Grape Ivy Is Turning Yellow: What To Do For A Grape Ivy With Yellow Leaves

Yellowing Leaves On Grape Ivy Plants
(Image credit: seven75)

Grape ivy is one of the finest indoor vines a gardener can grow. It’s hardy, looks nice, and springs back despite a great deal of neglect. Because of this, many people are surprised to hear about grape ivy plant problems, but they do suffer a few. Yellow leaves on grape ivy are by far the most common and can be caused by a couple of different mechanisms. Read on to learn more about grape ivy with yellow leaves.

0Causes of Yellow Grape Ivy

When your grape ivy is turning yellow, you may be really concerned that it won’t survive the ordeal – and you may be right. Although there’s not much that can get these hardy plants down, yellow leaves can be a sign of serious distress. It’s time to do a little detective work to find out what’s causing your plant’s problem. By far, the two most common causes of yellow leaves on grape ivy are spider mites and root rot. Both are treatable if caught early. Here’s what to watch for and what to do if you find it: Spider Mites. Spider mites leave a characteristic thin spider-like web on your plants, along with pin-sized yellow spots on leaves that aren’t fully affected yet. If you suspect spider mites, washing the plant thoroughly once a week and increasing the humidity around it can help keep them at bay. If they’re persistent, a miticide is in order. Apply it carefully, and per the package instructions. Root Rot. Root rot is the direct result of overwatering. In a plant like grape ivy, which prefers a dry soil, root rot can be a serious problem long before you realize. It can manifest in several ways, but yellow or wilting leaves are typical signs that your plant’s roots aren’t doing their job. Remove the plant from its pot and clean the dirt out of the root ball gently. If many of the roots are brown, black, smell terrible, or appear dead, you’ve got a problem. Trim back all the sickly roots and repot your plant into a container that drains quickly. Make sure to use a fast-draining potting soil, such as a palm or cactus mix. Water the plant when the soil feels dry and never leave it standing in a saucer full of water.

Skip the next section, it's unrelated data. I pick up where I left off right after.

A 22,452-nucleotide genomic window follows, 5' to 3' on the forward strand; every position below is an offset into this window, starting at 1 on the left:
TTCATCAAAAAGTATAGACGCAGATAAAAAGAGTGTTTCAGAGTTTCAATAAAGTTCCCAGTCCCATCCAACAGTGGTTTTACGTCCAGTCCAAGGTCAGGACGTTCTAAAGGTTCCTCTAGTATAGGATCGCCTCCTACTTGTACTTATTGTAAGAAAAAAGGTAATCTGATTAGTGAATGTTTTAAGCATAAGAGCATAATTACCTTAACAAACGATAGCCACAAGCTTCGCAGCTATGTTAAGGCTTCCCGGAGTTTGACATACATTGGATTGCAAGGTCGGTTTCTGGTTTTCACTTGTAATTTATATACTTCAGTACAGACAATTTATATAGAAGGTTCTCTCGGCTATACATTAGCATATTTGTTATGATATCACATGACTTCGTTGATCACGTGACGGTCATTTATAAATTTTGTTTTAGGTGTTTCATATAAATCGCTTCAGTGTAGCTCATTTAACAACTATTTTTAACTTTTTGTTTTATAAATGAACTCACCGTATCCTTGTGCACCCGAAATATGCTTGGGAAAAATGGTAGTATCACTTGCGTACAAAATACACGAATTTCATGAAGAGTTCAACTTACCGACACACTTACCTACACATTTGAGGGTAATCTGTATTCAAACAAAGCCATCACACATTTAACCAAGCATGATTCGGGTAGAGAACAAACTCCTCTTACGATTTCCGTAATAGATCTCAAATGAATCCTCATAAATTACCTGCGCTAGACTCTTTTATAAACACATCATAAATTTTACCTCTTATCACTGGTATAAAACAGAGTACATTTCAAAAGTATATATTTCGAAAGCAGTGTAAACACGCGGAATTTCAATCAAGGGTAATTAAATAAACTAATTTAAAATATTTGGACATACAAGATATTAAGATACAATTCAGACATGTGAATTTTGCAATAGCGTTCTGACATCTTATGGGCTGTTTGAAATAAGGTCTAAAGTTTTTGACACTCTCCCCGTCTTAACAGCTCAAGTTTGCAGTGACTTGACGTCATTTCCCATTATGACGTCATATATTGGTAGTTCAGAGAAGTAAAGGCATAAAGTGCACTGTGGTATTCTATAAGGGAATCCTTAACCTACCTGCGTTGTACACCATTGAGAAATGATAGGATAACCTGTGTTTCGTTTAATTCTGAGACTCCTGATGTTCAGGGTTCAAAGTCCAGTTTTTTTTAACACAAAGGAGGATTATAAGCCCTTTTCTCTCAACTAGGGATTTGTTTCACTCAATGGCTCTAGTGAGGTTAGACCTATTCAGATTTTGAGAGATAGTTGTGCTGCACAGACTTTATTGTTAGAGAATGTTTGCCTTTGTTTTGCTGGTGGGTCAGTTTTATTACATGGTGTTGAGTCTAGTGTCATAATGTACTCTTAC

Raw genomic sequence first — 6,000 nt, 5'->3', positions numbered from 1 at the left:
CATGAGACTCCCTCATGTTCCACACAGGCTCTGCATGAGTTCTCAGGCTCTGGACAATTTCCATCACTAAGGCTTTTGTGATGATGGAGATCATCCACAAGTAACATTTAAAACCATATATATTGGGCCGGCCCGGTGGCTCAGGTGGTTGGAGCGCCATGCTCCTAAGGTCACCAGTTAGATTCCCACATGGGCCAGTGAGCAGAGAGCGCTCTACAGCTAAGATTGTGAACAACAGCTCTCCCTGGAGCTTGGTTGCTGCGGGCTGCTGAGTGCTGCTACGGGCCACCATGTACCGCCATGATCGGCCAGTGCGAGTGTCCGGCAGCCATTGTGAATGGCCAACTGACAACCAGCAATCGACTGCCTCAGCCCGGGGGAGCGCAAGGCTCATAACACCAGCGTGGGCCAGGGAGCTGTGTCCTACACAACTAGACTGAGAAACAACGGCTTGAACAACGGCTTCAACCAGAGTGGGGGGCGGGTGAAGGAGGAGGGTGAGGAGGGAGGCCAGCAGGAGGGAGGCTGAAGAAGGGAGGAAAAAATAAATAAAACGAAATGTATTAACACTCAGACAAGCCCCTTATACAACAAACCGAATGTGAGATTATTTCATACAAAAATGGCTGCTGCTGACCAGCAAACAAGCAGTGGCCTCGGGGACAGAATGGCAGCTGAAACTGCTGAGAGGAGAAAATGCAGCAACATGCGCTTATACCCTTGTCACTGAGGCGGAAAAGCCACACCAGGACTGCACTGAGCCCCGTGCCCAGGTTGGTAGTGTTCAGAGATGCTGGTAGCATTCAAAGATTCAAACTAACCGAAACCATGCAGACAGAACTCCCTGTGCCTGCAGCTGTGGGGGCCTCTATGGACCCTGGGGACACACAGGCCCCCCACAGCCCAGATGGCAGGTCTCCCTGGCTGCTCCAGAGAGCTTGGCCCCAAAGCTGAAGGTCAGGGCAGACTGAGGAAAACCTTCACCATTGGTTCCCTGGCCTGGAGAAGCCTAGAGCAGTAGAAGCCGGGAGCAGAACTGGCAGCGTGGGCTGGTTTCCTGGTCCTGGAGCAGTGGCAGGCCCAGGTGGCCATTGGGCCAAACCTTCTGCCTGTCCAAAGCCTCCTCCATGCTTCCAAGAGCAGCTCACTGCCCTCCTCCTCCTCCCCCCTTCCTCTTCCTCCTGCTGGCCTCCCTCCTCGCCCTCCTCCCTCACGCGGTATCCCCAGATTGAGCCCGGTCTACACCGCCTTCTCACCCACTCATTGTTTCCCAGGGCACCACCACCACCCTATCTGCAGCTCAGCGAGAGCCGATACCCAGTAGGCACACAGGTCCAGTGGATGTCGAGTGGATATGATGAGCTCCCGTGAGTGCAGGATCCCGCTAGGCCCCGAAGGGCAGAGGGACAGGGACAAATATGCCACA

Kristi Waterworth

Kristi Waterworth was a regular contributor to Gardening Know How for many years, answering countless queries on plant pests and diseases.